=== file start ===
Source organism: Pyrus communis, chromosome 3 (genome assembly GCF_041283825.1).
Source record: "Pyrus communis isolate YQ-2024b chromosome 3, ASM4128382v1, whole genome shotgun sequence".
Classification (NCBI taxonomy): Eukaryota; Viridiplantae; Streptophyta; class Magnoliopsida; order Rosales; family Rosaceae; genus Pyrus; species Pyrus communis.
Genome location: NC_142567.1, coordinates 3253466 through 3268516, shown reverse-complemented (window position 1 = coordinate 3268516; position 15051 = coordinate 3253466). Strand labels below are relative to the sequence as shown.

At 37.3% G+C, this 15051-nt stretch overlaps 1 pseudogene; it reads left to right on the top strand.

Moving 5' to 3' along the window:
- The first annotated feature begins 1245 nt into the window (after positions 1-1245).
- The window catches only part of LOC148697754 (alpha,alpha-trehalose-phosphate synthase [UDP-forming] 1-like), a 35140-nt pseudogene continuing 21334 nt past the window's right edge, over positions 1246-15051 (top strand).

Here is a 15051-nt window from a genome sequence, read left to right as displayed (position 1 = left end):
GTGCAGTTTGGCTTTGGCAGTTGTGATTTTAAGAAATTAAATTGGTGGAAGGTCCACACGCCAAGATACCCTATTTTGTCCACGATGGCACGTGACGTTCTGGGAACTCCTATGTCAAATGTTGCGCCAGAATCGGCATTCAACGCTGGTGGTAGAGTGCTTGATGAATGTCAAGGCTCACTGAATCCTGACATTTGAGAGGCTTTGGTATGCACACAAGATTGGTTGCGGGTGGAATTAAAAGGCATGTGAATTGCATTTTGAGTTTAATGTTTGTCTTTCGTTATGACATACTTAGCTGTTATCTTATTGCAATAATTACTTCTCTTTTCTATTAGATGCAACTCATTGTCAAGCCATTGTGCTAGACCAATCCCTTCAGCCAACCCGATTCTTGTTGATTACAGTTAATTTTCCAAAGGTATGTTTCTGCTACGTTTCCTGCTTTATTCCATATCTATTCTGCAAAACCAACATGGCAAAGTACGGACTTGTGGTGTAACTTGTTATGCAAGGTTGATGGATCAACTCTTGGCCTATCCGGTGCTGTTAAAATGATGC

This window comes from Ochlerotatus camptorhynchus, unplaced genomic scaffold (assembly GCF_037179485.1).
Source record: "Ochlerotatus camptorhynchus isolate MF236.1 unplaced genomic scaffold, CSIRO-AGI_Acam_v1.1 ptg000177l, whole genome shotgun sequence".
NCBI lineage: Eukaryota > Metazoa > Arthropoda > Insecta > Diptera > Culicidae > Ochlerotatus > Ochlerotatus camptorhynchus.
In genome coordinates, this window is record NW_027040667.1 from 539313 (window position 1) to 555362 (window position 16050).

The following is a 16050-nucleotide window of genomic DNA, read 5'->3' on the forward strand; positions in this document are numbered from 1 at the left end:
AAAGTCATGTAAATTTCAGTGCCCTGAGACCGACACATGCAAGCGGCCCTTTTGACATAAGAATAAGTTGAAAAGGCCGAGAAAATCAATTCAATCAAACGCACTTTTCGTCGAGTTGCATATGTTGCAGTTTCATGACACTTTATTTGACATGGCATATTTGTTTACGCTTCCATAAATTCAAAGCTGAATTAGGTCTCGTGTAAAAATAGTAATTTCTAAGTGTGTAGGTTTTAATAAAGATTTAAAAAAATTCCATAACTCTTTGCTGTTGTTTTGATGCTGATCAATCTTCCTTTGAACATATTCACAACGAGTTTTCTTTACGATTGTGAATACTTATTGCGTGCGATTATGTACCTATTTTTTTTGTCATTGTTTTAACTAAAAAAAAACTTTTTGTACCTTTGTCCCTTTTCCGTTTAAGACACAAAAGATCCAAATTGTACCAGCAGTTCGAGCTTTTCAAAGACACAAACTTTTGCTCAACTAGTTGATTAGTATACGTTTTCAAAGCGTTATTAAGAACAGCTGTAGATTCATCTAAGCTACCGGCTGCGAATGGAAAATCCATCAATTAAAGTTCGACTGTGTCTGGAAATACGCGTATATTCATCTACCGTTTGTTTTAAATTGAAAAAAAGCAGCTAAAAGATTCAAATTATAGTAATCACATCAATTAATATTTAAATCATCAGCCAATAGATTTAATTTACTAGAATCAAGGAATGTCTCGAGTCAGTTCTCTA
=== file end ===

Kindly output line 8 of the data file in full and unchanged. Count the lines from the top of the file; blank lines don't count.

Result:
- The window catches only part of LOC148697754 (alpha,alpha-trehalose-phosphate synthase [UDP-forming] 1-like), a 35140-nt pseudogene continuing 21334 nt past the window's right edge, over positions 1246-15051 (top strand).